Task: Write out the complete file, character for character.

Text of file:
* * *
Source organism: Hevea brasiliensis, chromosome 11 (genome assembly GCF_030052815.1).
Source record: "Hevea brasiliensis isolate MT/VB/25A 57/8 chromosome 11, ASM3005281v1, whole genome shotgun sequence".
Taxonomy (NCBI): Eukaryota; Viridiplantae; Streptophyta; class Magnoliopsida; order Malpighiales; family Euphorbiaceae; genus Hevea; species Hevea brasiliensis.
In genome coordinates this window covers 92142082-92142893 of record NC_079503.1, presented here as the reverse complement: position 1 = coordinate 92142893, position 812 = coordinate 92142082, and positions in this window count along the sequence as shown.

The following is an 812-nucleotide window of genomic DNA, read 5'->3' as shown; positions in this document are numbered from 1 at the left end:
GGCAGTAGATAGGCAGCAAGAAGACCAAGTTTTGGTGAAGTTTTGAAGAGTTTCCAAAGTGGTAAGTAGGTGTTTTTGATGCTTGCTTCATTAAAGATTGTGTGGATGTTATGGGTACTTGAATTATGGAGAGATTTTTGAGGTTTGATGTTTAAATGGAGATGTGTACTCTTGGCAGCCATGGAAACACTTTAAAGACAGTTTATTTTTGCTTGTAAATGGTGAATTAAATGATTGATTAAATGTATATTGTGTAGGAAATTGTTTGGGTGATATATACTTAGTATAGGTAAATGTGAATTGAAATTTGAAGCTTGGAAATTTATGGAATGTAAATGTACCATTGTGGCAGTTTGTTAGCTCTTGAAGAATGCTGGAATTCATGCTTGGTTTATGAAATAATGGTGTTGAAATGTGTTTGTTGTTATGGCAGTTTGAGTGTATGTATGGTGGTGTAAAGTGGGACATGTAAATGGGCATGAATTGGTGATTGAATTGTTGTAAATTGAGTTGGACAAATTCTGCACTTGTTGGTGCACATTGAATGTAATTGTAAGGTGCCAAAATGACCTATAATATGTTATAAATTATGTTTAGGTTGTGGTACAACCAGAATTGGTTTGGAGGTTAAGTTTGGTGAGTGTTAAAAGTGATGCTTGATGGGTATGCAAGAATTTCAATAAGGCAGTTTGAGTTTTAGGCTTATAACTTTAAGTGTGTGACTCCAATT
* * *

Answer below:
Source organism: Hevea brasiliensis, chromosome 11 (genome assembly GCF_030052815.1).
Source record: "Hevea brasiliensis isolate MT/VB/25A 57/8 chromosome 11, ASM3005281v1, whole genome shotgun sequence".
Taxonomy (NCBI): Eukaryota; Viridiplantae; Streptophyta; class Magnoliopsida; order Malpighiales; family Euphorbiaceae; genus Hevea; species Hevea brasiliensis.
In genome coordinates this window covers 92142082-92142893 of record NC_079503.1, presented here as the reverse complement: position 1 = coordinate 92142893, position 812 = coordinate 92142082, and positions in this window count along the sequence as shown.

The following is an 812-nucleotide window of genomic DNA, read 5'->3' as shown; positions in this document are numbered from 1 at the left end:
GGCAGTAGATAGGCAGCAAGAAGACCAAGTTTTGGTGAAGTTTTGAAGAGTTTCCAAAGTGGTAAGTAGGTGTTTTTGATGCTTGCTTCATTAAAGATTGTGTGGATGTTATGGGTACTTGAATTATGGAGAGATTTTTGAGGTTTGATGTTTAAATGGAGATGTGTACTCTTGGCAGCCATGGAAACACTTTAAAGACAGTTTATTTTTGCTTGTAAATGGTGAATTAAATGATTGATTAAATGTATATTGTGTAGGAAATTGTTTGGGTGATATATACTTAGTATAGGTAAATGTGAATTGAAATTTGAAGCTTGGAAATTTATGGAATGTAAATGTACCATTGTGGCAGTTTGTTAGCTCTTGAAGAATGCTGGAATTCATGCTTGGTTTATGAAATAATGGTGTTGAAATGTGTTTGTTGTTATGGCAGTTTGAGTGTATGTATGGTGGTGTAAAGTGGGACATGTAAATGGGCATGAATTGGTGATTGAATTGTTGTAAATTGAGTTGGACAAATTCTGCACTTGTTGGTGCACATTGAATGTAATTGTAAGGTGCCAAAATGACCTATAATATGTTATAAATTATGTTTAGGTTGTGGTACAACCAGAATTGGTTTGGAGGTTAAGTTTGGTGAGTGTTAAAAGTGATGCTTGATGGGTATGCAAGAATTTCAATAAGGCAGTTTGAGTTTTAGGCTTATAACTTTAAGTGTGTGACTCCAATT